Huge props for Malabou (‘the best book on Hegel in twenty years’) offered by Slavoj Žižek. His discussion of Malabou begins at 5’20”.
Douglas Crimp’s writings on the origin and purpose of the art museum (click), as a public institution, in 1830 in Berlin. You will recall that Crimp identifies G.W.F. Hegel as an “eminence grise” whose thought helped reconcile, through countless compromises and blurrings, the various conflicting opinions regarding the museum’s form and function.
For numerous reasons which include his own very liberal politics, Crimp takes a uncompromisingly dim view of Hegel, presenting him as a philosopher interested exclusively in the past. Indeed, Hegel’s writings inaugurate modern study of history and historiography, in particular his The Philosophy of History. The idea that history has reached its end can be found in various thinkers, Francis Fukuyama being just of of them; all owe a huge debt to Hegel. Hegel’s philosophy, as presented by Crimp, appears as a ghastly, twilight activity, one which manifests itself principally through surveying the wreckage of human endeavor. In a notorious statement, Hegel proclaims that art is dead, that it belongs to a bygone age. Hegel, according to this line of thinking, might remind us of the vampire Nosferatu. To thwart any sympathy with Hegel on the reader’s part, however, Crimp takes recourse to scatological humor, making the great philosopher appear ridiculous.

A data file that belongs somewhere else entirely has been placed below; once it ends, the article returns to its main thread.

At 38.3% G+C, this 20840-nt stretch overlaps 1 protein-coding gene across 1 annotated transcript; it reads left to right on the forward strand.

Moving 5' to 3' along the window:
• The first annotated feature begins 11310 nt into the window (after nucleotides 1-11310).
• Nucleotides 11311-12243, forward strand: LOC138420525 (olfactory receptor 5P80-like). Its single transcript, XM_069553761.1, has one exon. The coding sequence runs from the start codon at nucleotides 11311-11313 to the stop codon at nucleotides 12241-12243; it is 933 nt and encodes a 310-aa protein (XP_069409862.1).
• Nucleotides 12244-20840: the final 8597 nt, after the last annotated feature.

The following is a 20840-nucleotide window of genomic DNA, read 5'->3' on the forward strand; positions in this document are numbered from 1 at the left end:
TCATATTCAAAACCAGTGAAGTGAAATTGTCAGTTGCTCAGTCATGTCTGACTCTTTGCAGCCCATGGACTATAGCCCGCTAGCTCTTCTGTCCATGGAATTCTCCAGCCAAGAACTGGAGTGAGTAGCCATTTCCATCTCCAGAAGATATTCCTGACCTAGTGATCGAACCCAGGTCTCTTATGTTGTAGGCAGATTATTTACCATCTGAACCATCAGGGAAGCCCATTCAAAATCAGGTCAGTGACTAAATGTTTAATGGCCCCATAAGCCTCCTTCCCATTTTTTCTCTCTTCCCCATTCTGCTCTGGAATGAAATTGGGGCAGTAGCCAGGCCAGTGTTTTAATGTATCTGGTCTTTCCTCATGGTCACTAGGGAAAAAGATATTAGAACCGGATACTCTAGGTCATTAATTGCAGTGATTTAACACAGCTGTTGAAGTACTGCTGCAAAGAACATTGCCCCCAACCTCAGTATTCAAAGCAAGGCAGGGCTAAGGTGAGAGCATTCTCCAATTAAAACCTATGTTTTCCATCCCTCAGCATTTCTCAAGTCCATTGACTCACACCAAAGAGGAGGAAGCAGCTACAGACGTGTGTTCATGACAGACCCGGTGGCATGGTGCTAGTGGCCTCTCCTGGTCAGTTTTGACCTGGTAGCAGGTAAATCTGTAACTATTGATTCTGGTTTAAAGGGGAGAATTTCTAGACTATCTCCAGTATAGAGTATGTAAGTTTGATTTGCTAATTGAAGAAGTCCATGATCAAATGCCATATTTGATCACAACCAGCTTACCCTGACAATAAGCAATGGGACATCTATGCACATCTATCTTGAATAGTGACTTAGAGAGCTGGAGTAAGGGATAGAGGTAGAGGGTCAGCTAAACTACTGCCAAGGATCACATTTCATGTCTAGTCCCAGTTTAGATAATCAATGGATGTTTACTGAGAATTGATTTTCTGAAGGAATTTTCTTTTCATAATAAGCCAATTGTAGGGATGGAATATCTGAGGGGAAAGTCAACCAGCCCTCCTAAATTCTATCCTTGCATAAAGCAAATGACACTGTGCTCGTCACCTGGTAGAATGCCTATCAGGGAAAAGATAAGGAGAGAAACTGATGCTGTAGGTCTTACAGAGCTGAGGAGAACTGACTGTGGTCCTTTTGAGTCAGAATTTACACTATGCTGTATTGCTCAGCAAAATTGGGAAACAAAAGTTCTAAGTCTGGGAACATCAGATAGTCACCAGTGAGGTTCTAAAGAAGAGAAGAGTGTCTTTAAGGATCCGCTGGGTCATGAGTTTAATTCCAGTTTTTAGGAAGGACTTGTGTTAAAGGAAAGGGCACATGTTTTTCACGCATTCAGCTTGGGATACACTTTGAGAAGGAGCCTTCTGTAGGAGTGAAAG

Catherine Malabou, on the other hand, belongs to a new group of philosophers who view Hegel in far more affirmative terms. For Malabou, Hegel is not interested solely in ruminating over the past, but indeed taking an active interest in creativity and the emergence of novel living and expressive forms. For this reason, Malabou names her first book – written as a doctoral dissertation – The Future of Hegel. Anyone interested in looking at a very condensed version of that document is free to download the following file. This will be blisteringly difficult reading. But so what? Give it a try.